Selection of new variants of the streptococcal inhibitor of complement protein has been implicated in the perpetuation of epidemics caused by serotype M1 strains of group A Streptococcus (GAS). The frequency at which new streptococcal inhibitor of complement (Sic) variants arise in an infected individual is not known. To study this issue, the sic gene was sequenced in 100 isolates cultured from throat swabs of each of 20 patients with acute pharyngitis caused by serotype M1 GAS. Five patients were infected with GAS populations expressing 2 Sic variants characterized by deletion of a region of the protein. In contrast, no intrahost variation was detected in the number of a pentanucleotide repeat (CAAAA) that controls production of a bacterial cell-surface collagen-like protein by slipped-strand mispairing. Sic variation occurs at a sufficient frequency in vivo to result in mixed infections on the mucosal surface of human hosts, potentially contributing to pathogen survival.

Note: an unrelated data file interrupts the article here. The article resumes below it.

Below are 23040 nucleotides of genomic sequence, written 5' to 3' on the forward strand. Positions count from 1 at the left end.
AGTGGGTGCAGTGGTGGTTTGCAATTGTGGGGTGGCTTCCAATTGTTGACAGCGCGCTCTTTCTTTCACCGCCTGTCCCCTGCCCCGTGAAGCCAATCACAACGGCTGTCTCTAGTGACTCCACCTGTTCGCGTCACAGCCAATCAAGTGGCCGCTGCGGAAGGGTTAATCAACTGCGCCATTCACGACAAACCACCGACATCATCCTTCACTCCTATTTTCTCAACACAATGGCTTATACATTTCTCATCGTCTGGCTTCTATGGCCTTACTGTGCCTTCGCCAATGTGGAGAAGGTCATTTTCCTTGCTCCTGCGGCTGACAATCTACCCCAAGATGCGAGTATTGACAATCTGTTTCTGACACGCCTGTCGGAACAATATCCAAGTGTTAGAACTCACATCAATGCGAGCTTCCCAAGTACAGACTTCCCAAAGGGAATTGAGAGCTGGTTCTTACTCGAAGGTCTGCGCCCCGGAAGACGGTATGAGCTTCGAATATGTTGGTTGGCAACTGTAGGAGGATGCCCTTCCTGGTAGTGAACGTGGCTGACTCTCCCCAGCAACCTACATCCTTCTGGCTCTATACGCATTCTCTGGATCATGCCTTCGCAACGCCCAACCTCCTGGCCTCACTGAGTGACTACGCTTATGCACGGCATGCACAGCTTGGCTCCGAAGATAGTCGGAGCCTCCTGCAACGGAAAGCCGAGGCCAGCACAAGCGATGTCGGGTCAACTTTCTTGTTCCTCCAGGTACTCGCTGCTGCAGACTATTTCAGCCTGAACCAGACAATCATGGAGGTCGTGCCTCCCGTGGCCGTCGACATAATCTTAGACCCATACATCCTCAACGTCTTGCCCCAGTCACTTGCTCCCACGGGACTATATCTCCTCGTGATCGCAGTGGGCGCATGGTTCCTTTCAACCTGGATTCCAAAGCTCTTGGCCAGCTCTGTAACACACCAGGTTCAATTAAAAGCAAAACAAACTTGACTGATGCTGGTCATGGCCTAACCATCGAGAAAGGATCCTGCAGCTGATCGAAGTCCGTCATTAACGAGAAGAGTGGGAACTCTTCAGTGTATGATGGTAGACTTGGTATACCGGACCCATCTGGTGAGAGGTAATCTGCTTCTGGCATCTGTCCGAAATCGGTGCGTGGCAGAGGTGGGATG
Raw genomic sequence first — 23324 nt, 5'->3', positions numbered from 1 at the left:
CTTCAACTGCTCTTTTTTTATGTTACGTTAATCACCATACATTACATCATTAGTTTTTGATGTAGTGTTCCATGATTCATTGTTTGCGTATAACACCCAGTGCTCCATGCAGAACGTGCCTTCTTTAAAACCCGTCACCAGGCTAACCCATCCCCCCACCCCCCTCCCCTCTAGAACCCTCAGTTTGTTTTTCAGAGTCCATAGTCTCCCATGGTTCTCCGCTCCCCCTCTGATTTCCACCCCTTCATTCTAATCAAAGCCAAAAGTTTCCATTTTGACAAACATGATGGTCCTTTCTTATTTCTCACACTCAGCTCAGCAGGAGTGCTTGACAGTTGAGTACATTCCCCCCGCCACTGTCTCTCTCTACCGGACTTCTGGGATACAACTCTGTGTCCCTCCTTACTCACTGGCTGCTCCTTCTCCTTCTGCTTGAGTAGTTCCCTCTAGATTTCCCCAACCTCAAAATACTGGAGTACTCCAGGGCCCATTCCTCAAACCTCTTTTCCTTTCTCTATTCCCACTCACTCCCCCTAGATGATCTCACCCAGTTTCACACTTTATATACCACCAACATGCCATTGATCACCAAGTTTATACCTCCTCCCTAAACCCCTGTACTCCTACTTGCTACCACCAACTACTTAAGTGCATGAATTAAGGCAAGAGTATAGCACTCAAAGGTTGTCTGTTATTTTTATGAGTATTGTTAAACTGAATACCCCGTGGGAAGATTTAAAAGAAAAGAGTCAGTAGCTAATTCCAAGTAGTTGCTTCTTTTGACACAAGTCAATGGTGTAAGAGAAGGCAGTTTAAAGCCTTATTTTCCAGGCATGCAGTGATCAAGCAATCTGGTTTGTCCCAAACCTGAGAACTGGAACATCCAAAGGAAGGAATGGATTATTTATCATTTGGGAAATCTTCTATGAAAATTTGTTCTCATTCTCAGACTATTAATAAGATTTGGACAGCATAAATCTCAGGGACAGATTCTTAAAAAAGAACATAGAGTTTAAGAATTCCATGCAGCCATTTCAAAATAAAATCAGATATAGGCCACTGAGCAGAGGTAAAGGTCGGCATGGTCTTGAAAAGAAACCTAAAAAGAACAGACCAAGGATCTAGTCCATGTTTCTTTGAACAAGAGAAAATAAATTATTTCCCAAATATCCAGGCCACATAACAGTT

|Original language||English (US)|
|Number of pages||9|
|Journal||Journal of Infectious Diseases|
|State||Published - Feb 15 2003|
ASJC Scopus subject areas
- Immunology and Allergy
- Infectious Diseases